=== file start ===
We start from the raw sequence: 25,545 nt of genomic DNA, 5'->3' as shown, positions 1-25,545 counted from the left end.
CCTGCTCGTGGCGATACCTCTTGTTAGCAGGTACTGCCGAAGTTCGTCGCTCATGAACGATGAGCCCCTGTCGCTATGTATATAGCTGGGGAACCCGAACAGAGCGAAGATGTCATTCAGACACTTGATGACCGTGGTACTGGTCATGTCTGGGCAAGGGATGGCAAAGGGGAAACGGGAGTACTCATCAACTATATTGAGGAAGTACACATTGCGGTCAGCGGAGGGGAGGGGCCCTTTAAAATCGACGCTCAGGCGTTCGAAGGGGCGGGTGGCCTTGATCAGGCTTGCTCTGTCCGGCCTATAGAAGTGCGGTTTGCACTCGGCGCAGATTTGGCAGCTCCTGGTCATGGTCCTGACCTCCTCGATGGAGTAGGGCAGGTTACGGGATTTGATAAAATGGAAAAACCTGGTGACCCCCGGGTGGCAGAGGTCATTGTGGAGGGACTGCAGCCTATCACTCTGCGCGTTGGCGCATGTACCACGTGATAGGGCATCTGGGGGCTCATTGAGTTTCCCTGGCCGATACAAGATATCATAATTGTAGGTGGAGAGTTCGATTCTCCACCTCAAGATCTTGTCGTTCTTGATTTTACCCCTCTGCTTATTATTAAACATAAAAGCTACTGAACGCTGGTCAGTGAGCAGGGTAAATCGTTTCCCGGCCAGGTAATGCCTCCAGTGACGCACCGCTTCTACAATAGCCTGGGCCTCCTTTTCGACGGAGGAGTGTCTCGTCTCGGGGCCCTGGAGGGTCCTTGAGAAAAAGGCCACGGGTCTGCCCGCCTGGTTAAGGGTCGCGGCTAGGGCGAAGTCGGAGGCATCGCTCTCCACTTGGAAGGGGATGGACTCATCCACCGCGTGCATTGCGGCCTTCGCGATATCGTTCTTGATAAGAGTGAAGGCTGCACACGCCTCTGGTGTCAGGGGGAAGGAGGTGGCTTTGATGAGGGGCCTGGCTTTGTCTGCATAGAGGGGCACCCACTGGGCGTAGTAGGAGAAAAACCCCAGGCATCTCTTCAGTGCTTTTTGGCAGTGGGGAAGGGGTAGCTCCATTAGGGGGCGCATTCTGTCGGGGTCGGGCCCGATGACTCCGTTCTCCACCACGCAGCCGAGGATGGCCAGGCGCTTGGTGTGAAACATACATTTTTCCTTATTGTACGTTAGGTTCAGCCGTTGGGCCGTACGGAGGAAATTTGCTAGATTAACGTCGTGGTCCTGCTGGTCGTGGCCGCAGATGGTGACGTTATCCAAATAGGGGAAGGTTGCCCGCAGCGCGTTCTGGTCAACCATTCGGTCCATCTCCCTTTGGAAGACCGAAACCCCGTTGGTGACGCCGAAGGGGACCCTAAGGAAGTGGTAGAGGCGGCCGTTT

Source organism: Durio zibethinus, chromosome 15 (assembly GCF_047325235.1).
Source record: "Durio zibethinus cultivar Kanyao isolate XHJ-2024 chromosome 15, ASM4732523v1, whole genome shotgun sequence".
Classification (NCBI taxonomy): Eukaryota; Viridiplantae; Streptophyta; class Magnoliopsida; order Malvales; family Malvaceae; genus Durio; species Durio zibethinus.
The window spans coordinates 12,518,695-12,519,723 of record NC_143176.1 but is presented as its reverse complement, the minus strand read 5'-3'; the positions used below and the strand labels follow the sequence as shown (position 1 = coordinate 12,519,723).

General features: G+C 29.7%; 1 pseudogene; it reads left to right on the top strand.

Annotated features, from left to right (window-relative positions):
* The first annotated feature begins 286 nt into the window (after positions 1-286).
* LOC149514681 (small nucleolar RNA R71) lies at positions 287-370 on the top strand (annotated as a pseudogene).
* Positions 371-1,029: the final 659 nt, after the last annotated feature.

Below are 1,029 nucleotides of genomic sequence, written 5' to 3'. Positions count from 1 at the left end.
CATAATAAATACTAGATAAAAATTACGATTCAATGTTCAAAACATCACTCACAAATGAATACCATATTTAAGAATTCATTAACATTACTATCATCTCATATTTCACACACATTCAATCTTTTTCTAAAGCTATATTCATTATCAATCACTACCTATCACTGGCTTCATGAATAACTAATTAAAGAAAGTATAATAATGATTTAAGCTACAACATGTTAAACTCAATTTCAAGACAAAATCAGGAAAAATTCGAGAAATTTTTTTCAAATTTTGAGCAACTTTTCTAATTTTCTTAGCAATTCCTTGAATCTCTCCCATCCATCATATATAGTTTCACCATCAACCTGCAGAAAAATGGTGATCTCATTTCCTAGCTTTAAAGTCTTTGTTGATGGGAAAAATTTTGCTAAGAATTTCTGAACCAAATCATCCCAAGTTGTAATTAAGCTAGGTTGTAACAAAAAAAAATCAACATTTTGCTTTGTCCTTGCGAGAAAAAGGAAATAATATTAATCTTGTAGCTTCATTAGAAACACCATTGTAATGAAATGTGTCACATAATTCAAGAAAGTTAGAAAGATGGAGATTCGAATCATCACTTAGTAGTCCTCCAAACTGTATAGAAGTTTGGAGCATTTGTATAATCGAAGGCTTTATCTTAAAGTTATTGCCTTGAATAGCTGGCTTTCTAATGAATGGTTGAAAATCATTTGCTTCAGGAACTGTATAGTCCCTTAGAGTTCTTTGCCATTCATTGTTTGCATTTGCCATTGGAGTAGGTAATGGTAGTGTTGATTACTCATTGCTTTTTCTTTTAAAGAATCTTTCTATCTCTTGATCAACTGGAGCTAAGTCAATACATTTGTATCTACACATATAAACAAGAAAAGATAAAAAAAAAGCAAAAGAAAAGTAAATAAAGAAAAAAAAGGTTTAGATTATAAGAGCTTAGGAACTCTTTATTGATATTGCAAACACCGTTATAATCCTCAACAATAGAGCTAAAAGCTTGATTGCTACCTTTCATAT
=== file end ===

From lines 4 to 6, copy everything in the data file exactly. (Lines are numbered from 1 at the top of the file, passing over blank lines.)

Source record: "Durio zibethinus cultivar Kanyao isolate XHJ-2024 chromosome 15, ASM4732523v1, whole genome shotgun sequence".
Classification (NCBI taxonomy): Eukaryota; Viridiplantae; Streptophyta; class Magnoliopsida; order Malvales; family Malvaceae; genus Durio; species Durio zibethinus.
The window spans coordinates 12,518,695-12,519,723 of record NC_143176.1 but is presented as its reverse complement, the minus strand read 5'-3'; the positions used below and the strand labels follow the sequence as shown (position 1 = coordinate 12,519,723).